The extremely ambitious hope is that sometime in the future, some extraterrestrial beings might discover the Voyager and will look at it and discover the Golden Record. They might not understand the strange sounds that the record will make. We don’t know if those beings will even have the same sense of sounds as we do or will their “ears” be differently capable? Will they have vision like us or will that also be like something we cannot even imagine? We don’t know. And they will never be able to figure out where this came from, which edge of our galaxy, which direction, which planetary system around which of the billions of stars inhabiting the milkyway. None of this will ever be known to them. And we don’t even know if there ever will be a “them” to discover our message.

At the time of writing this blog, I checked NASA’s website (http://voyager.jpl.nasa.gov/where/index.html) and found that the Voyager 1 is currently 18.169 billion kms away from the Sun. When you think about it, the vastness of this distance trumps our brains. Can we imagine a distance of 18+ billion kms? It is unlike anything we have ever measured on earth of course. Yet, in the context of the size of the Milky Way itself, this distance is nothing but a fraction of a fraction of a small dot.

The Voyager spacecrafts are both beyond Pluto and they find themselves in empty space now. There is nothing there to see, except darkness. There is no upcoming planet, no moon and no source of light as well. The Voyagers will continue their slow and patient journey for the next thousands of years or maybe much more.

Eventually, the Voyagers will pass other stars. In about 40,000 years, Voyager 1 will drift within 1.6 light years (9.3 trillion miles) of AC+79 3888, a star in the constellation of Camelopardalis. In some 296,000 years, Voyager 2 will pass 4.3 light years (25 trillion miles) from Sirius, the brightest star in the sky. The Voyagers are destined—perhaps eternally—to wander the Milky Way.

Will we ever hear from the voyagers when they reach there? That’s not possible. Will humanity even exist after such a long time? Extremely improbable. But whether humans exist or not, and whether some other extraterrestrials even find and read our message or not, we have already communicated to the cosmos announcing that we existed and dared to look up at the sky. We looked at the distant stars and contemplated the vastness of the universe. We understood and are still trying to understand what we see when we look up at the night sky.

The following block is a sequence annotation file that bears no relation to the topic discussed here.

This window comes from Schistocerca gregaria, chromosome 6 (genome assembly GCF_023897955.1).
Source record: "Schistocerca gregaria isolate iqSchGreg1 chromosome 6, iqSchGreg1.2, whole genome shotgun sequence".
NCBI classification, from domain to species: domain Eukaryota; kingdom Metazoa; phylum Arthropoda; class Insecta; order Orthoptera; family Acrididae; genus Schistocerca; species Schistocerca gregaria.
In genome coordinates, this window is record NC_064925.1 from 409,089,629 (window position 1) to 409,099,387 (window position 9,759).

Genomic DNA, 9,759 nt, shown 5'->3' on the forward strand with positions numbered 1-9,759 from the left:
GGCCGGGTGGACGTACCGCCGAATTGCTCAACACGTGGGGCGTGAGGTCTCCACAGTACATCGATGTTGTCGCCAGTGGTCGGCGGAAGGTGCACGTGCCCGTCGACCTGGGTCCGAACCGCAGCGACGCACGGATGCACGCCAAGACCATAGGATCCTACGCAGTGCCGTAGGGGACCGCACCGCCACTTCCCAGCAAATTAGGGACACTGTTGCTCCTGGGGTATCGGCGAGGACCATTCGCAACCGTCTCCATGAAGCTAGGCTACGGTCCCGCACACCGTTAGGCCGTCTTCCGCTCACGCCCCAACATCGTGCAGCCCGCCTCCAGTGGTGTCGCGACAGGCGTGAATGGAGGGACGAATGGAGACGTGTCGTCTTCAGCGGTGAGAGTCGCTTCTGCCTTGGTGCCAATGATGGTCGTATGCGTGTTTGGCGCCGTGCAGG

Thousands of years into the future, we may not exist but this message will exist and probably through this, we will continue to live in a poetic sense. I am sure that the majority of people on our planet don’t even know about the voyagers and what I have described above. Most of those who do might never understand the depth of this endeavour. But it is important that we do know and that is why I am even writing this.

Does this adventure of the voyagers make any difference to someone when they are going about their lives trying to make a living, maintaining relationships, planning for their future, worrying about daily stuff, etc.? Maybe not. But then, neither does any form of poetry. Still most people are greatly moved by poetry and this lonely and courageous journey of the voyagers is nothing less than poetic. We may not be able to travel such interstellar distances ourselves because we are humans and need food to survive and we do not even live for so long. But we have made something that will carry out this journey on our behalf.

Knowing that the universe is largely a lonely place with nothing for trillions of miles and no one to contact is a saddening thought. Knowing that our efforts, however grand we might think them to be, are really never going to be good enough when you contemplate the vastness of the universe is a very humbling thought. Yet, we should take great pride in the fact that we know our limitations very well but we do not fear failure.

As Carl Sagan has noted, “The spacecraft will be encountered and the record played only if there are advanced spacefaring civilizations in interstellar space. But the launching of this bottle into the cosmic ocean says something very hopeful about life on this planet.”

We may not have all the answers to all the mysteries of the universe but we do represent a thirst for knowledge that defines being human. And this thirst for knowledge, adventure, courage, hope and ambition for unravelling the mysteries of the universe will always be the symbol of being human. And having a common understanding of the grandness of the cosmos will only bring us all together. We will learn to care about the planet and our species because for over trillions and trillions of miles, we will not find another like us.

P.S: I am not a scientist or a science writer by any stretch of imagination, but what I do represent is my own thought and  understanding of the world. There certainly are better knowing people than me and I do not claim to be an authority on this subject and most of the factual data in my blog is sourced from NASA’s website: voyager.jpl.nasa.gov. What I have added are my personal feelings about this.

%d bloggers like this: